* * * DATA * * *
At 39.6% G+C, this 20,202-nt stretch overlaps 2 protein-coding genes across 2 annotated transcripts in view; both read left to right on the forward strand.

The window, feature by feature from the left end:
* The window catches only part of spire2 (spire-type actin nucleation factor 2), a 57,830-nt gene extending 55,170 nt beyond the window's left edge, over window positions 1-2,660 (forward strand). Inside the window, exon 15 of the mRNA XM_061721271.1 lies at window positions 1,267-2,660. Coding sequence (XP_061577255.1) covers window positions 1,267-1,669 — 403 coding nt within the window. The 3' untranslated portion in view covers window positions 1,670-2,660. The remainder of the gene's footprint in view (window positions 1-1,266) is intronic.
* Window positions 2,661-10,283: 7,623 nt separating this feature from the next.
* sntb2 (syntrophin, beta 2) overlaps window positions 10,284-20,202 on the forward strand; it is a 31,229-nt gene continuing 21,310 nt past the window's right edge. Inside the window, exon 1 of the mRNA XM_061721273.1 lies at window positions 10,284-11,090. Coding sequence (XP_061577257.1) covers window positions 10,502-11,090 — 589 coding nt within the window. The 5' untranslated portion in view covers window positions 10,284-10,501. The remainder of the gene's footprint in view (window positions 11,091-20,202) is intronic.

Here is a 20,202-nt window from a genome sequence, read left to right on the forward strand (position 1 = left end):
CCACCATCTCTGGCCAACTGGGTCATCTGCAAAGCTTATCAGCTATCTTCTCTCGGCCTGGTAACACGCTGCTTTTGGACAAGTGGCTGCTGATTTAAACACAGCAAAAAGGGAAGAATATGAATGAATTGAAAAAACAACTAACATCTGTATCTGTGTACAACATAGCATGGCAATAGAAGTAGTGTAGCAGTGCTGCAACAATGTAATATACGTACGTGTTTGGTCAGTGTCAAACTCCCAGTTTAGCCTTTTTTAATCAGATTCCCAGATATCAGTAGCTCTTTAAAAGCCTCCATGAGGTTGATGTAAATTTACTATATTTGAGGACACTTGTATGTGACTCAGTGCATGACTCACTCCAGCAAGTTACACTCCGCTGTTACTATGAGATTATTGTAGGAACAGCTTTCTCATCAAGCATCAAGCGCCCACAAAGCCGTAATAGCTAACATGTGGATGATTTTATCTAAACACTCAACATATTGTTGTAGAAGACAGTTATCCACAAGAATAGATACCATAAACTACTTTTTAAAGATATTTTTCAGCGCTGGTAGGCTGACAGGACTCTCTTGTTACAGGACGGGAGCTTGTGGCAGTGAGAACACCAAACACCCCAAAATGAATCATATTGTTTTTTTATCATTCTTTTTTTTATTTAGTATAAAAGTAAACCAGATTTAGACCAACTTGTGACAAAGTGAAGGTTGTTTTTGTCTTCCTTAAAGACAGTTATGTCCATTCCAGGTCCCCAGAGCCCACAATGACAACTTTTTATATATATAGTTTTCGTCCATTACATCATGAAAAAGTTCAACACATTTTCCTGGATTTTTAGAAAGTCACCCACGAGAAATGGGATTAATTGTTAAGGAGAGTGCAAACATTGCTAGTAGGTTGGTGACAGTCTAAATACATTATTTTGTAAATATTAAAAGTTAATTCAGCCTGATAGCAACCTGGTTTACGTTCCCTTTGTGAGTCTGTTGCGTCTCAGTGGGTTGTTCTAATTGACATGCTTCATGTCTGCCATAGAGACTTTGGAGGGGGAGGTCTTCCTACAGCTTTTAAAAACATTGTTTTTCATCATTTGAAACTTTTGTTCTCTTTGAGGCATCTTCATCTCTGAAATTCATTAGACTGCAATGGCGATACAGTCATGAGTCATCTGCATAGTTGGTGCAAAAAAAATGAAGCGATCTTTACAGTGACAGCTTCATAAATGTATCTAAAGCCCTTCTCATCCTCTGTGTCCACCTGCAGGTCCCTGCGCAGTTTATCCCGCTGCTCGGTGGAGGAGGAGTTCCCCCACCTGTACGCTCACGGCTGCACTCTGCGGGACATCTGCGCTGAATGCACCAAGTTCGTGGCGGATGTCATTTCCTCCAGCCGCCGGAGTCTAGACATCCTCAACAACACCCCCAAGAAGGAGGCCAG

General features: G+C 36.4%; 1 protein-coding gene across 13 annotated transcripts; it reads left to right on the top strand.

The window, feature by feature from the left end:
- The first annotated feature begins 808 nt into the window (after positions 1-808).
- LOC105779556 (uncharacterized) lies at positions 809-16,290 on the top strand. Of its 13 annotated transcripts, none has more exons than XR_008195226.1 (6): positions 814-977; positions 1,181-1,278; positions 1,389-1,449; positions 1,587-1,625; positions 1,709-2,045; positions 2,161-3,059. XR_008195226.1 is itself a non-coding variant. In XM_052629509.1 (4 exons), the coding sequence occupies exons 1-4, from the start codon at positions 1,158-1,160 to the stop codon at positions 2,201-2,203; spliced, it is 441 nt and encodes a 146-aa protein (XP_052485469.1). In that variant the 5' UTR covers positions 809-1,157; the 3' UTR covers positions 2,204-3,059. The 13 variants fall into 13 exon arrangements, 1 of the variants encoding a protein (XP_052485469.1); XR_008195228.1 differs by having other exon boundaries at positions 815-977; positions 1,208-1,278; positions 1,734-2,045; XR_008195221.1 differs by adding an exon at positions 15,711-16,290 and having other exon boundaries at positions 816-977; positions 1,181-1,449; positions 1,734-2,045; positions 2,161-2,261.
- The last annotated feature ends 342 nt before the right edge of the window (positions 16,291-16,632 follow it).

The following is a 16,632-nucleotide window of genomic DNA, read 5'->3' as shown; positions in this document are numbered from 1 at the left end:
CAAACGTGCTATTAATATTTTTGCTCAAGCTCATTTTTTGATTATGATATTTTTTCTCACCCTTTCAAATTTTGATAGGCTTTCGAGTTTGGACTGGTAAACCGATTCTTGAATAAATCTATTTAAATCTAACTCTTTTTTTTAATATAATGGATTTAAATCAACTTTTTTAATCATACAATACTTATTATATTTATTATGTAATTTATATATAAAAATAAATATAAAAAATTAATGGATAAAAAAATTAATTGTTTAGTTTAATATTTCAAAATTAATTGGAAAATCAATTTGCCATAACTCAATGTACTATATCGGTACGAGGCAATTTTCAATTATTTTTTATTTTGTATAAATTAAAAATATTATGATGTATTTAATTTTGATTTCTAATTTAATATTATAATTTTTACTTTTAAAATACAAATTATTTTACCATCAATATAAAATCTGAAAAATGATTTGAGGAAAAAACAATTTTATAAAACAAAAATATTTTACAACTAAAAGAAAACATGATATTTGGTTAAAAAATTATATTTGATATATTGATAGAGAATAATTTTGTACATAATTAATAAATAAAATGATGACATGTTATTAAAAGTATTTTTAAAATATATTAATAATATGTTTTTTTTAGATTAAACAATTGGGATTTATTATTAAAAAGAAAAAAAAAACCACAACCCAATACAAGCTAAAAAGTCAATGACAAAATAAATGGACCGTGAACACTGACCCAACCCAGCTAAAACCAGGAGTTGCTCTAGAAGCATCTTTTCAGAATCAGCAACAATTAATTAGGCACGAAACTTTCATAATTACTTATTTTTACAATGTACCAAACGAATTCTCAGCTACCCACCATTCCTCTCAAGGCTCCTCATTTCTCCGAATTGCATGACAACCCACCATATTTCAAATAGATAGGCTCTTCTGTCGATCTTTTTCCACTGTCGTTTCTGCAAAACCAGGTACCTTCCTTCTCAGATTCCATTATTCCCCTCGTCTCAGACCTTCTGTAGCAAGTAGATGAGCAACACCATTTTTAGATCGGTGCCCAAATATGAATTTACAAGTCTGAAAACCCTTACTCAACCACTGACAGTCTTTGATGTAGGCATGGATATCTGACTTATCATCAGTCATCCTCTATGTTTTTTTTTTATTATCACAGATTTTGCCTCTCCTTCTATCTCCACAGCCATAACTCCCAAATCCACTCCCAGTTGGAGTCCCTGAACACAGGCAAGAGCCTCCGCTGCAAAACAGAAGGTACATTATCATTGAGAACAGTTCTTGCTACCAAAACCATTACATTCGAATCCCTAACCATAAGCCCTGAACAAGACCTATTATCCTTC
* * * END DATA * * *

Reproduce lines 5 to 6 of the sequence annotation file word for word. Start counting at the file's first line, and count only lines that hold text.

* sntb2 (syntrophin, beta 2) overlaps window positions 10,284-20,202 on the forward strand; it is a 31,229-nt gene continuing 21,310 nt past the window's right edge. Inside the window, exon 1 of the mRNA XM_061721273.1 lies at window positions 10,284-11,090. Coding sequence (XP_061577257.1) covers window positions 10,502-11,090 — 589 coding nt within the window. The 5' untranslated portion in view covers window positions 10,284-10,501. The remainder of the gene's footprint in view (window positions 11,091-20,202) is intronic.

Here is a 20,202-nt window from a genome sequence, read left to right on the forward strand (position 1 = left end):